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refusing any signature which violates the expected format (e.g. missing members, incorrect member types)
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or can be interpreted ambiguously (e.g. a duplicated member in a JSON object).
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Any violations of the JSON format or of other requirements in this document MAY be accepted if the JSON document can be recognized
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to have been created by a known-incorrect implementation (see [`optional.creator`](#optionalcreator) below)
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and if the semantics of the invalid document, as created by such an implementation, is clear.
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The top-level value of the JSON document MUST be a JSON object with exactly two members, `critical` and `optional`,
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each a JSON object.
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The `critical` object MUST contain a `type` member identifying the document as a container signature
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(as defined [below](#criticaltype))
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and signature consumers MUST reject signatures which do not have this member or in which this member does not have the expected value.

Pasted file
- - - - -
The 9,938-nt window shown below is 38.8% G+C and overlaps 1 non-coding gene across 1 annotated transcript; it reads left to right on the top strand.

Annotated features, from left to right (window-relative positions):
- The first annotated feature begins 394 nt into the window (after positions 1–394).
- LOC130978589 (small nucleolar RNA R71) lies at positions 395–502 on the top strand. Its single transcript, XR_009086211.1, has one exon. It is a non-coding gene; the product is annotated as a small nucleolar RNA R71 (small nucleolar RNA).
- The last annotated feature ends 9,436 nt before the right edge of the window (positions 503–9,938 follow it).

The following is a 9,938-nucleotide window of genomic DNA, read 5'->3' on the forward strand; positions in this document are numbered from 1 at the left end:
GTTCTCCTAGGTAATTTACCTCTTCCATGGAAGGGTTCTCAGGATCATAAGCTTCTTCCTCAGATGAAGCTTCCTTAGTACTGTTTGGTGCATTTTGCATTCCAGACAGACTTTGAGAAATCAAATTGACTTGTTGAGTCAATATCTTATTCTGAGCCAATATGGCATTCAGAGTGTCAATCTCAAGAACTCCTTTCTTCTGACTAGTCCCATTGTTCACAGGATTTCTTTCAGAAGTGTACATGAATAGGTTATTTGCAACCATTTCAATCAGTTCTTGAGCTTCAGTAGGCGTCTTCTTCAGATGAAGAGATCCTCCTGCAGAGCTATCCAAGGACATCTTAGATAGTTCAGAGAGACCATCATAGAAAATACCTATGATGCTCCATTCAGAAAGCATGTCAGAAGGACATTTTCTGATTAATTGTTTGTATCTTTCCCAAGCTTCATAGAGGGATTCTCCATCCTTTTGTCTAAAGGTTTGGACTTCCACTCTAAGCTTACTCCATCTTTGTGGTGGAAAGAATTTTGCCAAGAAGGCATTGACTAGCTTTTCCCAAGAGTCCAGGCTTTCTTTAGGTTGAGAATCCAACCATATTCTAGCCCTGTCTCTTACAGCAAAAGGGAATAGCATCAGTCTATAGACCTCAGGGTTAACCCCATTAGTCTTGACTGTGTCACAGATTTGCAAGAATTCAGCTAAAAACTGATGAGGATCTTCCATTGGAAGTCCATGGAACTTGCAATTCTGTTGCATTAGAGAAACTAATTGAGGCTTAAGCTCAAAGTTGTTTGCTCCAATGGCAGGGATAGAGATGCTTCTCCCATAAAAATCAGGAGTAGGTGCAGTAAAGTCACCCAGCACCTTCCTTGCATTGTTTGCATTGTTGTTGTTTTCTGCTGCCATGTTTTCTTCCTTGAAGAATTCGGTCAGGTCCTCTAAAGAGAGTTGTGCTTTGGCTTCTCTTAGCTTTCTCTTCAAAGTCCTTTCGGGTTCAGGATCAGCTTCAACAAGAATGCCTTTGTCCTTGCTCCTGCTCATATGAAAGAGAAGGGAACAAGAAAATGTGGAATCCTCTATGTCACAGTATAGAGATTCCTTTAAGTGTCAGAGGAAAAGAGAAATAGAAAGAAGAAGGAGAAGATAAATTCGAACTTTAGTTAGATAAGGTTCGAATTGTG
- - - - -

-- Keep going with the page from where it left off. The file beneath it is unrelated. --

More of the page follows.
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To ensure forward compatibility (allowing older signature consumers to correctly
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accept or reject signatures created at a later date, with possible extensions to this format),
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consumers MUST reject the signature if the `critical` object, or _any_ of its subobjects,
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contain _any_ member or data value which is unrecognized, unsupported, invalid, or in any other way unexpected.
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At a minimum, this includes unrecognized members in a JSON object, or incorrect types of expected members.
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For the same reason, consumers SHOULD accept any members with unrecognized names in the `optional` object,
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and MAY accept signatures where the object member is recognized but unsupported, or the value of the member is unsupported.
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Consumers still SHOULD reject signatures where a member of an `optional` object is supported but the value is recognized as invalid.
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## JSON data format
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An example of the full format follows, with detailed description below.
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To reiterate, consumers of the signature SHOULD perform successful cryptographic verification,
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and MUST reject unexpected data in the `critical` object, or in the top-level object, as described above.
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```json
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{
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    "critical": {
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        "type": "atomic container signature",
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        "image": {
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            "docker-manifest-digest": "sha256:817a12c32a39bbe394944ba49de563e085f1d3c5266eb8e9723256bc4448680e"
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        },
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        "identity": {
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            "docker-reference": "docker.io/library/busybox:latest"